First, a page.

“Your guardian understands the general’s motives,” the mother superior replied. She tapped the letter with her fingertips. “Your father’s subjects haven’t forgotten you. You’re still their beloved princess. The general has a notion that if he marries you, he’ll be able to take over the kingdom with the support of the masses. It’s a clever plan.”

“But I don’t wish to marry him,” Alesandra whispered. “And neither does your guardian wish it,” the superior said. “He believes the general won’t take no for an answer, however, and will take you by force if necessary to insure his success. That is why the Duke of Williamshire wants guards to journey with you to England.”

“I don’t want to leave here, Mother. I really don’t.”

The anguish in Alesandra’s voice tugged at the mother superior’s heart. Forgotten for the moment were all the mischievous schemes Princess Alesandra had gotten in­volved in over the past years. The superior remembered the vulnerability and the fear in the little girl’s eyes when she and her ailing mother had first arrived. Alesandra had been quite saintly while her mother lived. She had been so very young-only twelve-and had lost her dear father just six months before. Yet the child had shown tremendous strength. She took on the full responsibility of caring for her mother day and night. There was never any possibility her mother would recover. Her illness destroyed her body and her mind, and toward the end, when she had been crazed with her pain, Alesandra would climb into her mother’s sickbed and take the frail woman into her arms. She would gently rock her back and forth and sing tender ballads to her, her voice that of an angel. Her love for her mother had been achingly beautiful to see. When at last the devil’s torture was finished, her mother died in her daughter’s arms.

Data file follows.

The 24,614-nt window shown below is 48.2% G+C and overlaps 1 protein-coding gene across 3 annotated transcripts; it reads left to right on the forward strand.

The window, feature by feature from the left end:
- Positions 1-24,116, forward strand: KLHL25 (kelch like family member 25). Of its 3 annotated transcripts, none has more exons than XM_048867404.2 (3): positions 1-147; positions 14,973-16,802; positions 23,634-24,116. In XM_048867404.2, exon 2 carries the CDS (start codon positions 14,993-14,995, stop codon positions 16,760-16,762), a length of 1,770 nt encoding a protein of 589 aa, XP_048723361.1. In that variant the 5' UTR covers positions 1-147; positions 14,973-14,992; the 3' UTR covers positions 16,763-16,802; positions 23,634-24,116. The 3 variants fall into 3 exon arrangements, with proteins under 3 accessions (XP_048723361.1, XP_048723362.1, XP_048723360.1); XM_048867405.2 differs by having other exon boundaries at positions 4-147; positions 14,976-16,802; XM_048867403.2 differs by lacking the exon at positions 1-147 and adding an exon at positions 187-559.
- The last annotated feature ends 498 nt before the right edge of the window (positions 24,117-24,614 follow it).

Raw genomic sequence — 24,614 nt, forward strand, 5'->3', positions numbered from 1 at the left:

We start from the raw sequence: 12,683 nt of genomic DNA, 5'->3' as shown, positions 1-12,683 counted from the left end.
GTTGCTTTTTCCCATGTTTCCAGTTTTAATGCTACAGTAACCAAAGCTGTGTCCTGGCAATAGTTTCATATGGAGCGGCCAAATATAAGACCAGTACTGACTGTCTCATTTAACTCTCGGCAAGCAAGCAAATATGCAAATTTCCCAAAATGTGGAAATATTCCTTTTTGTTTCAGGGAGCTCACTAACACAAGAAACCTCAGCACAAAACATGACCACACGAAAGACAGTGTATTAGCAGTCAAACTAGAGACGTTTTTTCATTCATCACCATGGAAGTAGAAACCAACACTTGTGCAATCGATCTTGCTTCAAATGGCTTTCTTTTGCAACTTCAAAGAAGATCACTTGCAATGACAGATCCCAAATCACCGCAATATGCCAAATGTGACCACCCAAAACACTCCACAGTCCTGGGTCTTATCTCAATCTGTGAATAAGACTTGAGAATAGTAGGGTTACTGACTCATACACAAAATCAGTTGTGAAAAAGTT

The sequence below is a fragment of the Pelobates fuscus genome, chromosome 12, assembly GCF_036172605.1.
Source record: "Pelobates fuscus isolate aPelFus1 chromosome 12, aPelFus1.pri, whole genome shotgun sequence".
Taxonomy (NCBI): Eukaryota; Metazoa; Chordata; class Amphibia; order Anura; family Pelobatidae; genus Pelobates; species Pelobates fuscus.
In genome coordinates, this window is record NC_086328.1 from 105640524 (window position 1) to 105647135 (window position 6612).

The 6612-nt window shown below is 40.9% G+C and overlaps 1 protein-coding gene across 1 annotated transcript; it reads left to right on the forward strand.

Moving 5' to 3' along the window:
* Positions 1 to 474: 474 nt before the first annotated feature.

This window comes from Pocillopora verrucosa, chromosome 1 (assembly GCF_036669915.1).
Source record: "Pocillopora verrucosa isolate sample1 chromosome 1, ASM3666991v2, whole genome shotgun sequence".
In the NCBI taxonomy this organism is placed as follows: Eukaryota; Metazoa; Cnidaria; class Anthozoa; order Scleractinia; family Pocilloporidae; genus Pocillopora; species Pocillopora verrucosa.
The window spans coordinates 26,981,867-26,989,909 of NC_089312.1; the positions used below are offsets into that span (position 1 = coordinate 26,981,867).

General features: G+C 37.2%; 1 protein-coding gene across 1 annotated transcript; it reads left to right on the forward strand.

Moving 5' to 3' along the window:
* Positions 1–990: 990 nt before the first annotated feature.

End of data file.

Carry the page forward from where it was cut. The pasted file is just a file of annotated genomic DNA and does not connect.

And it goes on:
Alesandra wouldn’t allow anyone to comfort her. She wept during the dark hours of the night, alone in her cell, the white curtains surrounding her cubicle blocking out none of her sobs from the postulants.

Her mother was buried on the grounds behind the chapel in a lovely, flower-bordered grotto. Alesandra couldn’t abide the thought of leaving her. The grounds of the convent were adjacent to the family’s second home, Stone Haven, but Alesandra wouldn’t even journey there for a visitation. “I had  thought I would stay here forever,” Alesandra whispered.

“You must look upon this as your destiny unfolding,” the mother superior advised. “One chapter of your life is closing and another is about to open up.”

Alesandra lowered her head again. “I wish to have all my chapters here, Mother. You could deny the Duke of Williamshire’s request if you wished, or stall him with endless correspondence until he forgot about me.”

“And the general?”

Alesandra had already thought of an answer to that dilemma. ”He wouldn’t dare breach this sanctuary. I’m safe as long as I stay here.”

“A man lusting for power will not care if he breaks the holy laws governing this convent, Alesandra. He certainly would breach our sanctuary. Do you realize you are also suggesting I deceive your dear guardian?”

The nun’s voice held a note of reproach in it. “No, Mother,” Alesandra answered with a little sigh, knowing full well that was the answer the nun wished to hear. “I suppose it would be wrong to deceive . . .”

The wistfulness in her voice made the mother superior shake her head. “I will not accommodate you. Even if there was a valid reason . . .”

Alesandra jumped on the possibility. “Oh, but there is,” she blurted out. She took a deep breath, then announced, “I have decided to become a nun.”

The mere thought of Alesandra joining their holy order sent chills down the mother superior’s spine…”Heaven help us all,” she muttered.